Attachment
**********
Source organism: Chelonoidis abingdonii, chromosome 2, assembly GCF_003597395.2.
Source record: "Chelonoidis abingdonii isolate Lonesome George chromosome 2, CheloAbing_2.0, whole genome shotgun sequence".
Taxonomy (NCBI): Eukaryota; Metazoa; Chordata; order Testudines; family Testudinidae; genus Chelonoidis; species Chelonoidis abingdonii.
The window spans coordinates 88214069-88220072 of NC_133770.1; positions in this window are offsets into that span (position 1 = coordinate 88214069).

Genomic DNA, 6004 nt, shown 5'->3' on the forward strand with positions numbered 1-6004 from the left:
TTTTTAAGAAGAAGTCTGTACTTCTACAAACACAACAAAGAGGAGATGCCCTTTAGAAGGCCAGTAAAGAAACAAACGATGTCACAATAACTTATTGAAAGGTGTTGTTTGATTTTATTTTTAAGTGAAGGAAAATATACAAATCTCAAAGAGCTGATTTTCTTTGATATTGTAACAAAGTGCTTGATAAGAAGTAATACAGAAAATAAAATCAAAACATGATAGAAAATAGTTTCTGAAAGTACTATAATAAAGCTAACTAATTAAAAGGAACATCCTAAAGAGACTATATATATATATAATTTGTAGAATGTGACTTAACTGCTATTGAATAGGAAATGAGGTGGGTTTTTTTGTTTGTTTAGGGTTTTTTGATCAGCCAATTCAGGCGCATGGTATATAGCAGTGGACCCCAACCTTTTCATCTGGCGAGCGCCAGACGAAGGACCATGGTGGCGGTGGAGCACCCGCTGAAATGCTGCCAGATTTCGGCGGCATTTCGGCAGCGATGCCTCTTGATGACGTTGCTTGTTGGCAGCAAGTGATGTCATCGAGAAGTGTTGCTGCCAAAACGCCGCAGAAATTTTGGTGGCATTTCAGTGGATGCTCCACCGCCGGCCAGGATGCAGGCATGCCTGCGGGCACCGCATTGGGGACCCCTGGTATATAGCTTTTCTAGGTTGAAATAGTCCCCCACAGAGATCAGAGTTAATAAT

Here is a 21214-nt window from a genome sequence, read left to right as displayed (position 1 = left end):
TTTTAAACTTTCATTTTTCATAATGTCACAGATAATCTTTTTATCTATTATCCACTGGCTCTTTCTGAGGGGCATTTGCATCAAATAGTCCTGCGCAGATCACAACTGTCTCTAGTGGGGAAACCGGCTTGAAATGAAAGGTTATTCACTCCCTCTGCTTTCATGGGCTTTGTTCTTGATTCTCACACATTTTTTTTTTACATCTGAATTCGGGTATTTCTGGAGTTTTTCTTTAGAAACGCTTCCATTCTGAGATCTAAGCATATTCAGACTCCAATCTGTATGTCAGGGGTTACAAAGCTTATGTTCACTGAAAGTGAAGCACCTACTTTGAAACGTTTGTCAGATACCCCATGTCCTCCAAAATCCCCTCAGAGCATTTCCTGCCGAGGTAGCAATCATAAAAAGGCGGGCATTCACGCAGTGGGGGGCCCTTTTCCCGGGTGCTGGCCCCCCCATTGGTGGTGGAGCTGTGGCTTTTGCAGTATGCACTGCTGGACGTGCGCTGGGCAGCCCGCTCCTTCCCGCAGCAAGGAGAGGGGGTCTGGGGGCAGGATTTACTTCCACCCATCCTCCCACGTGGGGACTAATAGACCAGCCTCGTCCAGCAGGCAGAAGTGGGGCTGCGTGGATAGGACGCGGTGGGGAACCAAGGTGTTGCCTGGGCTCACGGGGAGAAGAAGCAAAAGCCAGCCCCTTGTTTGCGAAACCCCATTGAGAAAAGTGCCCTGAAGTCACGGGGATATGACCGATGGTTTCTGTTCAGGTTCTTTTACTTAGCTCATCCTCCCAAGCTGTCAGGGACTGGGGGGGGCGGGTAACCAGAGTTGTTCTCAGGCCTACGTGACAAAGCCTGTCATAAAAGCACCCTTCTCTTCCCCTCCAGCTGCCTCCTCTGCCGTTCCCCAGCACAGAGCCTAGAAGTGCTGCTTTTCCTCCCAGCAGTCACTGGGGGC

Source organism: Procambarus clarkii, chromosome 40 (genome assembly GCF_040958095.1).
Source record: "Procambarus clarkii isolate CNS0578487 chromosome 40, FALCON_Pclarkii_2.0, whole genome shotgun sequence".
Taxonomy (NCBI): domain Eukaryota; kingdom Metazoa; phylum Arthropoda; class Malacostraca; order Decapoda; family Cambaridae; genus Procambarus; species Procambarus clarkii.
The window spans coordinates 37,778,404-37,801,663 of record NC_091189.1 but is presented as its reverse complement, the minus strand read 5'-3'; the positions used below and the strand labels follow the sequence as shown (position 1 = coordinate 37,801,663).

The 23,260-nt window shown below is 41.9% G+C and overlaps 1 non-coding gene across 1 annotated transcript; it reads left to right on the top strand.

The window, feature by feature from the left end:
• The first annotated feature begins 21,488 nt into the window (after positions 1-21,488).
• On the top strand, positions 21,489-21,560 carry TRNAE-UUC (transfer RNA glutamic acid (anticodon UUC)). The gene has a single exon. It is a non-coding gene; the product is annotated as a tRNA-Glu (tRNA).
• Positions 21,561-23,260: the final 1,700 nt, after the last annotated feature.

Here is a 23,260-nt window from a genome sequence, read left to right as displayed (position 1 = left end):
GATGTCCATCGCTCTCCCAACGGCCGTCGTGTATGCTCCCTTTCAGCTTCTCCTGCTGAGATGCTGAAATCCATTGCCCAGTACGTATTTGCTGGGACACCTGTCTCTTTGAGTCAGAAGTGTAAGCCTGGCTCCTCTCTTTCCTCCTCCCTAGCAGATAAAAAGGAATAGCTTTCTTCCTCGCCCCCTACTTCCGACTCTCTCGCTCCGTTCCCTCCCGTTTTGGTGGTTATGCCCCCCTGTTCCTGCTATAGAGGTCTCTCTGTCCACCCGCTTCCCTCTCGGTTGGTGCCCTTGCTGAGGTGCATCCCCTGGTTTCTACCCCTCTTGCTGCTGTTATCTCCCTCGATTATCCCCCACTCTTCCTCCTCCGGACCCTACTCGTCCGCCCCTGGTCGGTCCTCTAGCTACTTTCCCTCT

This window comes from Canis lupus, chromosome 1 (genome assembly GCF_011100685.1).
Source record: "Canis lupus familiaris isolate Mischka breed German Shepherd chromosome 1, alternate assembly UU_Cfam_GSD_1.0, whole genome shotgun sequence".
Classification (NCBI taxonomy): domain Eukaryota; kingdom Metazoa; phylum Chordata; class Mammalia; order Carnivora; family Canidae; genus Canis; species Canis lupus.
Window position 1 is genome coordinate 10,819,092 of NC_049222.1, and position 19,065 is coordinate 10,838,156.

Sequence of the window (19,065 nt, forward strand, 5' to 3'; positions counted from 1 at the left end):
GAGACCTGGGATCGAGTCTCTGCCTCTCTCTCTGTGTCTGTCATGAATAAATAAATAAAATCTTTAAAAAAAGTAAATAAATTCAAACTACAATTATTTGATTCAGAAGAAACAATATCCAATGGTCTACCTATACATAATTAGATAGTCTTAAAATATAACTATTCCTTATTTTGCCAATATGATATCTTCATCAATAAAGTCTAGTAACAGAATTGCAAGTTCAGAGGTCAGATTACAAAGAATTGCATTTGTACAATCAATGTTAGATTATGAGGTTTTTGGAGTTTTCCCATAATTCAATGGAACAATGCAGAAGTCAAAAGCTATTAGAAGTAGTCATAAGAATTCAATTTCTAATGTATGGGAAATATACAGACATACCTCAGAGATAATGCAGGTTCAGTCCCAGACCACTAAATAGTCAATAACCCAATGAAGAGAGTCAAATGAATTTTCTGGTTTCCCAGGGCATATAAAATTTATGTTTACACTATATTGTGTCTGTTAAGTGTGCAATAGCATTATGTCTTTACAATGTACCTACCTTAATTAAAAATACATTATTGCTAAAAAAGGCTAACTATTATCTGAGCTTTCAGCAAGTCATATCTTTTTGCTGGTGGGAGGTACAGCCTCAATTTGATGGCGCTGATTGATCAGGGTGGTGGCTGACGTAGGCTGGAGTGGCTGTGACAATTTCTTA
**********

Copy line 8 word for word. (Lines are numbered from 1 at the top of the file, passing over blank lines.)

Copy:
TTTTAAACTTTCATTTTTCATAATGTCACAGATAATCTTTTTATCTATTATCCACTGGCTCTTTCTGAGGGGCATTTGCATCAAATAGTCCTGCGCAGATCACAACTGTCTCTAGTGGGGAAACCGGCTTGAAATGAAAGGTTATTCACTCCCTCTGCTTTCATGGGCTTTGTTCTTGATTCTCACACATTTTTTTTTTACATCTGAATTCGGGTATTTCTGGAGTTTTTCTTTAGAAACGCTTCCATTCTGAGATCTAAGCATATTCAGACTCCAATCTGTATGTCAGGGGTTACAAAGCTTATGTTCACTGAAAGTGAAGCACCTACTTTGAAACGTTTGTCAGATACCCCATGTCCTCCAAAATCCCCTCAGAGCATTTCCTGCCGAGGTAGCAATCATAAAAAGGCGGGCATTCACGCAGTGGGGGGCCCTTTTCCCGGGTGCTGGCCCCCCCATTGGTGGTGGAGCTGTGGCTTTTGCAGTATGCACTGCTGGACGTGCGCTGGGCAGCCCGCTCCTTCCCGCAGCAAGGAGAGGGGGTCTGGGGGCAGGATTTACTTCCACCCATCCTCCCACGTGGGGACTAATAGACCAGCCTCGTCCAGCAGGCAGAAGTGGGGCTGCGTGGATAGGACGCGGTGGGGAACCAAGGTGTTGCCTGGGCTCACGGGGAGAAGAAGCAAAAGCCAGCCCCTTGTTTGCGAAACCCCATTGAGAAAAGTGCCCTGAAGTCACGGGGATATGACCGATGGTTTCTGTTCAGGTTCTTTTACTTAGCTCATCCTCCCAAGCTGTCAGGGACTGGGGGGGGCGGGTAACCAGAGTTGTTCTCAGGCCTACGTGACAAAGCCTGTCATAAAAGCACCCTTCTCTTCCCCTCCAGCTGCCTCCTCTGCCGTTCCCCAGCACAGAGCCTAGAAGTGCTGCTTTTCCTCCCAGCAGTCACTGGGGGC